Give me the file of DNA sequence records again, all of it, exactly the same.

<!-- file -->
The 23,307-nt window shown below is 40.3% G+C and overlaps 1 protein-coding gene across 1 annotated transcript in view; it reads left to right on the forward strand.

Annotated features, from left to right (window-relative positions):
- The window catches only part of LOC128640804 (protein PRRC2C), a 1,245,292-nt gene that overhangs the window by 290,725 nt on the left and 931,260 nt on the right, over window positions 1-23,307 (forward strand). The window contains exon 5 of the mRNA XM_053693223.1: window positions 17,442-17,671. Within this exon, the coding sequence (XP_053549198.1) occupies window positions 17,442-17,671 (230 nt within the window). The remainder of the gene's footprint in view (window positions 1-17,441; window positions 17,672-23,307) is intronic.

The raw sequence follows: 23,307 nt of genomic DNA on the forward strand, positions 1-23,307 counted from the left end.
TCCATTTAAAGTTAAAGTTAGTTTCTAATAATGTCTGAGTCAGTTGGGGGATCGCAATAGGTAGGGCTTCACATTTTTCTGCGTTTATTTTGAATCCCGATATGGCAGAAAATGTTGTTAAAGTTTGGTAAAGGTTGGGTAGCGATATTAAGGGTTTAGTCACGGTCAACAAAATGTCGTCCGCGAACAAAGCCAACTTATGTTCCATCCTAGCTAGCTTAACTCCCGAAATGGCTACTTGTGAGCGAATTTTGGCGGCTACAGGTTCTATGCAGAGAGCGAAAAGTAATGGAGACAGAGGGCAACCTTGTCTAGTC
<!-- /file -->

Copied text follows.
The 23,307-nt window shown below is 40.3% G+C and overlaps 1 protein-coding gene across 1 annotated transcript in view; it reads left to right on the forward strand.

Annotated features, from left to right (window-relative positions):
- The window catches only part of LOC128640804 (protein PRRC2C), a 1,245,292-nt gene that overhangs the window by 290,725 nt on the left and 931,260 nt on the right, over window positions 1-23,307 (forward strand). The window contains exon 5 of the mRNA XM_053693223.1: window positions 17,442-17,671. Within this exon, the coding sequence (XP_053549198.1) occupies window positions 17,442-17,671 (230 nt within the window). The remainder of the gene's footprint in view (window positions 1-17,441; window positions 17,672-23,307) is intronic.

The raw sequence follows: 23,307 nt of genomic DNA on the forward strand, positions 1-23,307 counted from the left end.
TCCATTTAAAGTTAAAGTTAGTTTCTAATAATGTCTGAGTCAGTTGGGGGATCGCAATAGGTAGGGCTTCACATTTTTCTGCGTTTATTTTGAATCCCGATATGGCAGAAAATGTTGTTAAAGTTTGGTAAAGGTTGGGTAGCGATATTAAGGGTTTAGTCACGGTCAACAAAATGTCGTCCGCGAACAAAGCCAACTTATGTTCCATCCTAGCTAGCTTAACTCCCGAAATGGCTACTTGTGAGCGAATTTTGGCGGCTACAGGTTCTATGCAGAGAGCGAAAAGTAATGGAGACAGAGGGCAACCTTGTCTAGTC